Ah, the fun of living in a hi-tech world. Let's see what the year held for us.
10. Transit Hackers 2, Gag Orders 0
"In separate but related incidents this year, Massachusetts Bay Transportation Agency and NXP Semiconductors lost court battles to gag security researchers. MBTA wanted to keep three MIT students from talking about security flaws in Boston's transit fare card system known for its "Charlie Card." NXP wanted to prevent researchers at Radboud University in the Netherlands from publishing details about security flaws in NXP's MIFARE Classic card, on which the Oyster card used by the London transit system is based."
The worst thing you can do with a security problem is hide it. Some may think this is counter intuitive but unlike with physical security, hiding computer security problems makes them more susceptible to exploitation. That's because only the bad guys will know about them. When it comes to computer security the sad truth is that the bad guys are always five steps ahead of the good guys.
9. Sarah Palin's Rogue E-mail Account Hacked
"In a case that highlighted the insecurity of online password recovery schemes, the risk of public officials going rogue and relying on consumer services for official communication, and the deductive power of the crowd, Alaska Gov. Sarah Palin saw the contents of her Yahoo Mail account published all over the Web."
Bruce Schneier has written about this in his Crypto-Gram newsletter. Basically all those questions like, "What is your mothers maiden name?" are just to easy to figure out. Security through obscurity is no security at all.
8. Involuntary Data Sharing
"As of Nov. 25, 2008, the Identity Theft Resource reported 585 data breaches that exposed over 33 million records. In all of 2007, the ITRC reported 446 data breaches. It's not clear how much of this 31% rise should be attributed to increased reporting of incidents, but just about every security firm reports that online crime is surging. There's more malware out there than ever and it's designed for data theft."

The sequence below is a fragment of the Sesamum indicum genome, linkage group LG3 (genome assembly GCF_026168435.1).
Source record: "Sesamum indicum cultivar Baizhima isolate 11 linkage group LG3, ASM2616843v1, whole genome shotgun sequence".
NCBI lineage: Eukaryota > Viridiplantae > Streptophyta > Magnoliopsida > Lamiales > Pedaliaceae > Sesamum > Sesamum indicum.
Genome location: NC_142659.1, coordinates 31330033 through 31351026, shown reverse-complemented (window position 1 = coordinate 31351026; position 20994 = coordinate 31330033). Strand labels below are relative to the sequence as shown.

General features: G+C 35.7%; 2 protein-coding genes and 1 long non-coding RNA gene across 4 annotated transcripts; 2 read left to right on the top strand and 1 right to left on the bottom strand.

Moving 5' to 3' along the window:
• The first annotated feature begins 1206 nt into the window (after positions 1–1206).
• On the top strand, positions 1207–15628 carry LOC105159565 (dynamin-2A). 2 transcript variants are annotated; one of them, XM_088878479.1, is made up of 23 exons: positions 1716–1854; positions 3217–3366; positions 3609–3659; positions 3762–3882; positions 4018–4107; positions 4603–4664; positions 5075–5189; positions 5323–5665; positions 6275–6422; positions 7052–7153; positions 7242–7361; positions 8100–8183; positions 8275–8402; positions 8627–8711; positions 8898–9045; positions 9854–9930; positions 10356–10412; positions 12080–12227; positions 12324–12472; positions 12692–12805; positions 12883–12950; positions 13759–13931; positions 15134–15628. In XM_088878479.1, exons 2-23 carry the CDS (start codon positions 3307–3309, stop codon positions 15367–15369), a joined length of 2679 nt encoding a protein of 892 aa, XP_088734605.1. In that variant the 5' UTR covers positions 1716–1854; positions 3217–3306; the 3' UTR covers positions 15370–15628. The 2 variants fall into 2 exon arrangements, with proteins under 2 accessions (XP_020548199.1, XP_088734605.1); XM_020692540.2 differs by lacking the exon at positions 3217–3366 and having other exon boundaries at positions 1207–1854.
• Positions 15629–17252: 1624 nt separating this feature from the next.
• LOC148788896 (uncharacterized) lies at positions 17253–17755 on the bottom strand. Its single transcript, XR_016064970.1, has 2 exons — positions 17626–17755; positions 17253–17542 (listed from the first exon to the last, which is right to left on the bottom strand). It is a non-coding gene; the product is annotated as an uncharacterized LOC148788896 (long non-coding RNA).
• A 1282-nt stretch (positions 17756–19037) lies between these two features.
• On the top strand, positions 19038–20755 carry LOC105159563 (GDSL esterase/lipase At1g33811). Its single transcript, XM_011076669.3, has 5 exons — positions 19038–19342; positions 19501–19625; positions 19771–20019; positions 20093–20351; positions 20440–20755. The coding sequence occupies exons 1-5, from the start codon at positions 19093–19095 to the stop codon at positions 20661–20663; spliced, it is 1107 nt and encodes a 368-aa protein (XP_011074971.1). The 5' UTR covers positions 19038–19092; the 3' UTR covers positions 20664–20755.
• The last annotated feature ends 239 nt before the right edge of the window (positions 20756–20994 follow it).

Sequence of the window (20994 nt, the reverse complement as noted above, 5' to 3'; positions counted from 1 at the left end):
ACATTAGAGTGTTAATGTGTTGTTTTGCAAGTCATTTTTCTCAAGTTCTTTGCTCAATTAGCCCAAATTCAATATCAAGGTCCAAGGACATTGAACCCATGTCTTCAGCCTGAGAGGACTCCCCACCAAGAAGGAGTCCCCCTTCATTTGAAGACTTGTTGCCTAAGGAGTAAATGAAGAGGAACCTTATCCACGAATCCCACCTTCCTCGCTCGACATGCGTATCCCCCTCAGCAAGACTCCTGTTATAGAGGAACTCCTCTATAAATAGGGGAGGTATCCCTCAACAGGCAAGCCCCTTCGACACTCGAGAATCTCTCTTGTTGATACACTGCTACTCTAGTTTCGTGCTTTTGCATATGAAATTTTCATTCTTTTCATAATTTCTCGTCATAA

It doesn't help that companies have little or no real expertise in system, application and network security.
7. I Locked My Network In San Francisco
"For a few days over the summer, the IT community had its own soap opera.
In July, San Francisco network administrator Terry Childs, fearing he might be laid off, took the city's network hostage. He changed the administrative passwords on the network's switches and routers and then refused to divulge them."
This is another example of the single biggest computer security problem of all; the people inside the company.
6. CAPTCHA Cracker
"CAPTCHA stands for Completely Automated Public Turing test to tell Computers and Humans Apart. It's a technique that involves displaying an image depicting distorted text that people, but not machines, can identify.
In January, "John Wane," who identified himself as a Russian security researcher, posted software that he claimed can defeat the CAPTCHA system Yahoo uses to prevent automated registration of free Yahoo Mail accounts. He claimed a success rate of 35%."
I have no idea why people thought this would work. More specifically, why didn't they realize it could be cracked?
That's it for part one. I'll post the top five tomorrow. Maybe Sunday. Well, sometime before New Years Eve 2009.